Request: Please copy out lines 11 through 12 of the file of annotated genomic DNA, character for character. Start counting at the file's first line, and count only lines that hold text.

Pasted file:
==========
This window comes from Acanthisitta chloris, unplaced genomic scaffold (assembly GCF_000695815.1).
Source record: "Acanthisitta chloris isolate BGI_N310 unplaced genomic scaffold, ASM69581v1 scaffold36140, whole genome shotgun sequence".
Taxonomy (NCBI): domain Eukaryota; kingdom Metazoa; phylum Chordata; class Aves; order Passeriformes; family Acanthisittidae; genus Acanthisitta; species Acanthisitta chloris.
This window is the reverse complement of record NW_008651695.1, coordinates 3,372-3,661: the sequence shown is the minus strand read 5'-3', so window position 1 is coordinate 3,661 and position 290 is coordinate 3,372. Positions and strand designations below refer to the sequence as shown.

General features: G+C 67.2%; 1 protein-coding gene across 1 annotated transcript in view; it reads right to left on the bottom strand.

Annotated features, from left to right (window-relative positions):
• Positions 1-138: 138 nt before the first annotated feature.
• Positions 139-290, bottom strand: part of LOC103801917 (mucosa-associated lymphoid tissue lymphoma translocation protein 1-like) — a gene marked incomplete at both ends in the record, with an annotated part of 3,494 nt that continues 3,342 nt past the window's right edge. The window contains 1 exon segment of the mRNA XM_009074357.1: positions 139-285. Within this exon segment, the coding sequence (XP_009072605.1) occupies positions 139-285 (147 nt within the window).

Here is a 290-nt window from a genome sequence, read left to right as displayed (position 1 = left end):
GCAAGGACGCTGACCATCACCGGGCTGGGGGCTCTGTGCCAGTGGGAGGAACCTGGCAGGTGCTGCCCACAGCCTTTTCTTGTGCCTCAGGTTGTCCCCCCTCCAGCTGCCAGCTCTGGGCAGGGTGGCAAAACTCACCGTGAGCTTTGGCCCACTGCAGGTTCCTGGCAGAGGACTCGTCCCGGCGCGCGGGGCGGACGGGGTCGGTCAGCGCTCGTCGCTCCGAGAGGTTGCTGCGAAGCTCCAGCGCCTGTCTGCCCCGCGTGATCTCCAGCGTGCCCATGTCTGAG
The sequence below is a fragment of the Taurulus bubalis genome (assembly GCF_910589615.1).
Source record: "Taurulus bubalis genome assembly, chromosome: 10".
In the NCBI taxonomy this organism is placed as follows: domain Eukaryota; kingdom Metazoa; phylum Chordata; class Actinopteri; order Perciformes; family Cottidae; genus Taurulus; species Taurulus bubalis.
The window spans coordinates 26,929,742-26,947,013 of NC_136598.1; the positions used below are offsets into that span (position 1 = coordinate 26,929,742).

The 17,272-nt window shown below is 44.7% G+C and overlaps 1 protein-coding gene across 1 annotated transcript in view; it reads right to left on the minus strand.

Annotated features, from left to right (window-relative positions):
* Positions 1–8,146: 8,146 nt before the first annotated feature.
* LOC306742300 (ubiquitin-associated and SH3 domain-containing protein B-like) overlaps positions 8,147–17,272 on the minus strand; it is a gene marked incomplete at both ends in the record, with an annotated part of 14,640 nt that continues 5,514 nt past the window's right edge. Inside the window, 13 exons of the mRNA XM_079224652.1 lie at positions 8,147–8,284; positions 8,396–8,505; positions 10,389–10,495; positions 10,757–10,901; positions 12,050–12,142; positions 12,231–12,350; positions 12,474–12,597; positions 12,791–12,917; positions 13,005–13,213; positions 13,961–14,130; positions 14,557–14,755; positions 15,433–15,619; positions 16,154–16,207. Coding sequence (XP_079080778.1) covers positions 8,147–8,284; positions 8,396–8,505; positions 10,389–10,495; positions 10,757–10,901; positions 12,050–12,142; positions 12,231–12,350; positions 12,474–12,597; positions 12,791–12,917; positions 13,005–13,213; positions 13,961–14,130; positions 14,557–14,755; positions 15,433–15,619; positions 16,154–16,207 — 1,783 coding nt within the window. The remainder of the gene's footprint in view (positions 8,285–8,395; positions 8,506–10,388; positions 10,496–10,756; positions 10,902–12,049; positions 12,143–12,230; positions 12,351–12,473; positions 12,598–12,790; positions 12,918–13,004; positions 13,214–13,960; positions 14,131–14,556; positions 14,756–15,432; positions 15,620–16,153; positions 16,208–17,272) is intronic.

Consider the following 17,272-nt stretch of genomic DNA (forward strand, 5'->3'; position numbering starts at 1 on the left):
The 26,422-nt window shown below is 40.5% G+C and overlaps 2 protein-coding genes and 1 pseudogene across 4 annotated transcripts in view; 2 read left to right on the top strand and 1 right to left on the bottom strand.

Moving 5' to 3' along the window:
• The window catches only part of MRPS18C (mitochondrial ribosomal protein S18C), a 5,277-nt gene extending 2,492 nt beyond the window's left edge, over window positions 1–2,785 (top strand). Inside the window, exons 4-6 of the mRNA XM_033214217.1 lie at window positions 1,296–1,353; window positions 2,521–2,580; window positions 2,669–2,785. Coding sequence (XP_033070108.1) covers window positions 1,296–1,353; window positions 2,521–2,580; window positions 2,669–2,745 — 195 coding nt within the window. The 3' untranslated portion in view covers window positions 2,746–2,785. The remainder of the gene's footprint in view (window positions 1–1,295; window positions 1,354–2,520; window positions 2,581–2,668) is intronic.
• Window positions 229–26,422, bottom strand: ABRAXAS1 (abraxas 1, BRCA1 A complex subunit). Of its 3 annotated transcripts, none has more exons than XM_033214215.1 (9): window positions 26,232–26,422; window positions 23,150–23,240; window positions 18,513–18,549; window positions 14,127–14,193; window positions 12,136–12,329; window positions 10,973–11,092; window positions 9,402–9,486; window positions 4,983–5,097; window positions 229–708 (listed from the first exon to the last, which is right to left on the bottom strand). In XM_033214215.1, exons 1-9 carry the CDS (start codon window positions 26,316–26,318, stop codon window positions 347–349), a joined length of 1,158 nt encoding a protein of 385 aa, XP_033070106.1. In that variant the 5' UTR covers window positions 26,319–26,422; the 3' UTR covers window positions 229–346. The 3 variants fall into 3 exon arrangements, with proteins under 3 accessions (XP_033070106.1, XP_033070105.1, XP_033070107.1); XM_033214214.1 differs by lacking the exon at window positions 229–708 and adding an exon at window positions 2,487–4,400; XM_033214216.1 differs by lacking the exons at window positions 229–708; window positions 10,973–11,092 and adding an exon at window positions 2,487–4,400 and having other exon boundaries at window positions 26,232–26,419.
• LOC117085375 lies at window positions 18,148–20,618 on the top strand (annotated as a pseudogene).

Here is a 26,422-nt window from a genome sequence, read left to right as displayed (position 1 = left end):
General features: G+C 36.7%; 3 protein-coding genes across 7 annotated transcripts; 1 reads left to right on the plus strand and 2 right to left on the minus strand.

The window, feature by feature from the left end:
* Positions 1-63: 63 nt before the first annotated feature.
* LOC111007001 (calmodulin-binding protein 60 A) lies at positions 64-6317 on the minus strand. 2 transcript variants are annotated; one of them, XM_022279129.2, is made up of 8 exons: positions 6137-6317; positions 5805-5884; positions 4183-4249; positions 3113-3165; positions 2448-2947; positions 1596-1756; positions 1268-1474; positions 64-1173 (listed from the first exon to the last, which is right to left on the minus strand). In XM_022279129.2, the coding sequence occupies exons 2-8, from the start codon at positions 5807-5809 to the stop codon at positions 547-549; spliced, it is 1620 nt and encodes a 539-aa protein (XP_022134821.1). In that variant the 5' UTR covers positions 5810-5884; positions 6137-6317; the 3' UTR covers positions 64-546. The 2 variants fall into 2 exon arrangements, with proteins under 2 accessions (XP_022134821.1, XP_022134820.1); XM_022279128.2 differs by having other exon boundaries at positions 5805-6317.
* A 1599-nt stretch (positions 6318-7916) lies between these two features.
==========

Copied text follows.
The sequence below is a fragment of the Taurulus bubalis genome (assembly GCF_910589615.1).
Source record: "Taurulus bubalis genome assembly, chromosome: 10".